Continue reading…

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Posted in Conspiracies, Infos, Media & Journalism | Tagged: , , , , , , | Leave a Comment »

WikiLeaks: Buying Silence: How The Saudi Foreign Ministry Controls Arab Media

Posted by addisethiopia / አዲስ ኢትዮጵያ on June 22, 2015

MediaManipulation2

On Monday, Saudi Arabia celebrated the beheading of its 100th prisoner this year. The story was nowhere to be seen on Arab media despite the story’s circulation on wire services. Even international media was relatively mute about this milestone compared to what it might have been if it had concerned a different country. How does a story like this go unnoticed? 

Today’s release of the WikiLeaks “Saudi Cables” from the Saudi Ministry of Foreign Affairs show how it’s done.

The oil-rich Kingdom of Saudi Arabia and its ruling family take a systematic approach to maintaining the country’s positive image on the international stage. Most world governments engage in PR campaigns to fend off criticism and build relations in influential places. Saudi Arabia controls its image by monitoring media and buying loyalties from Australia to Canada and everywhere in between.

Documents reveal the extensive efforts to monitor and co-opt Arab media, making sure to correct any deviations in regional coverage of Saudi Arabia and Saudi-related matters. Saudi Arabia’s strategy for co-opting Arab media takes two forms, corresponding to the “carrot and stick” approach, referred to in the documents as “neutralisation” and “containment”. The approach is customised depending on the market and the media in question.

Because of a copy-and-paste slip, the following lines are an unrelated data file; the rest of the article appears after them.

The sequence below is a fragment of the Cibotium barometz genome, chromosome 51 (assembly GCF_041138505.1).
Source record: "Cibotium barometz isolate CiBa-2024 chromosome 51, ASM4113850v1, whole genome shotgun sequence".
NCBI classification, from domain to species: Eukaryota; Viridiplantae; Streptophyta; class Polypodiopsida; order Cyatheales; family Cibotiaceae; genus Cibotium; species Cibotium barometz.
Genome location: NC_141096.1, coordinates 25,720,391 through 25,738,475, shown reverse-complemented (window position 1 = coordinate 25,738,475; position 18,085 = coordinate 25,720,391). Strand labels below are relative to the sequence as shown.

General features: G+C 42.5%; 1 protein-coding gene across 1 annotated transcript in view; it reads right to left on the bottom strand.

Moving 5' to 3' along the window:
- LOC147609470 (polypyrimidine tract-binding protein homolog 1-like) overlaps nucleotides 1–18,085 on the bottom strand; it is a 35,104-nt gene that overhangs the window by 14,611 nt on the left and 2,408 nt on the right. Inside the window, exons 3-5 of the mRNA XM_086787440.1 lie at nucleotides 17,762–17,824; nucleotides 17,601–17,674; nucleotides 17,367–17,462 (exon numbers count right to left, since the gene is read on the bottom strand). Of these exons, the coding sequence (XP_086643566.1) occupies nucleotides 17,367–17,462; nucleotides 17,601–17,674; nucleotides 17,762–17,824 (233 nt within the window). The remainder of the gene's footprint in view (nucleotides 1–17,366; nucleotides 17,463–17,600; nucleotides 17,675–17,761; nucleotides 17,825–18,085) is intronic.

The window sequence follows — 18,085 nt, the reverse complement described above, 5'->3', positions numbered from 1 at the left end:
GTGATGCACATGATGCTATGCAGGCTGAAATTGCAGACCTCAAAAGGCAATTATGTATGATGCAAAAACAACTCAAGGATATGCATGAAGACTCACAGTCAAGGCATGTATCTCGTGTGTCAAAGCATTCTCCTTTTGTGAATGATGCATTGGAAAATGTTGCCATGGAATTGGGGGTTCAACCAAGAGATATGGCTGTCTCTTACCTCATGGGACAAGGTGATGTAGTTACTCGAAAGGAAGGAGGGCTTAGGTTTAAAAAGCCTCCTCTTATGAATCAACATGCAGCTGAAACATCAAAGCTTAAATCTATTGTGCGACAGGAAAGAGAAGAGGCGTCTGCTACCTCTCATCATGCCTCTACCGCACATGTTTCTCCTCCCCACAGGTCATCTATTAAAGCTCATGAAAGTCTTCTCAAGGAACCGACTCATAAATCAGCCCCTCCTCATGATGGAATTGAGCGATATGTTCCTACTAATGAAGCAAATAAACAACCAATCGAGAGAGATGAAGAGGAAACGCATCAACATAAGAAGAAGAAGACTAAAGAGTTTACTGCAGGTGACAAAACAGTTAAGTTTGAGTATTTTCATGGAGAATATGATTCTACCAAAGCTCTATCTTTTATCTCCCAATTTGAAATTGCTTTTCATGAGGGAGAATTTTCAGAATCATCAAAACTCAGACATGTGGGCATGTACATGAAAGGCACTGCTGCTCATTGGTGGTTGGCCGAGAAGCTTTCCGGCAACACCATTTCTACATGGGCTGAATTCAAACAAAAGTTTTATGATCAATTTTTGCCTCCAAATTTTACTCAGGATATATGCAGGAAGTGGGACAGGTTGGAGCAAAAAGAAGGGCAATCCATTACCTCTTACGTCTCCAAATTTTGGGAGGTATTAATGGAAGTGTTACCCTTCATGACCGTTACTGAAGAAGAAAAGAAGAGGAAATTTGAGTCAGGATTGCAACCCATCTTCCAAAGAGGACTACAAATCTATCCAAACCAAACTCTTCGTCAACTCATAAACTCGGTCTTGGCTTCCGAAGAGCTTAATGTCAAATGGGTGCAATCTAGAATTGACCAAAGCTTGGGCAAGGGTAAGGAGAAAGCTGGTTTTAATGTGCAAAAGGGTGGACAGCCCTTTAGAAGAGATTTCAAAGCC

“Contain” and “Neutralise”

The initial reaction to any negative coverage in the regional media is to “neutralise” it. The term is used frequently in the cables and it pertains to individual journalists and media institutions whose silence and co-operation has been bought. “Neutralised” journalists and media institutions are not expected to praise and defend the Kingdom, only to refrain from publishing news that reflects negatively on the Kingdom, or any criticism of its policies. The “containment” approach is used when a more active propaganda effort is required. Journalists and media institutions relied upon for “containment” are expected not only to sing the Kingdom’s praises, but to lead attacks on any party that dares to air criticisms of the powerful Gulf state.

One of the ways “neutralisation” and “containment” are ensured is by purchasing hundreds or thousands of subscriptions in targeted publications. These publications are then expected to return the favour by becoming an “asset” in the Kingdom’s propaganda strategy. A document listing the subscriptions that needed renewal by 1 January 2010 details a series of contributory sums meant for two dozen publications in Damascus, Abu Dhabi, Beirut, Kuwait, Amman and Nouakchott. The sums range from $500 to 9,750 Kuwaiti Dinars ($33,000). The Kingdom effectively buys reverse “shares” in the media outlets, where the cash “dividends” flow the opposite way, from the shareholder to the media outlet. In return Saudi Arabia gets political “dividends” – an obliging press.

An example of these co-optive practices in action can be seen in an exchange between the Saudi Foreign Ministry and its Embassy in Cairo. On 24 November 2011 Egypt’s Arabic-language broadcast station ONTV hosted the Saudi opposition figure Saad al-Faqih, which prompted the Foreign Ministry to task the embassy with inquiring into the channel. The Ministry asked the embassy to find out how “to co-opt it or else we must consider it standing in the line opposed to the Kingdom’s policies”.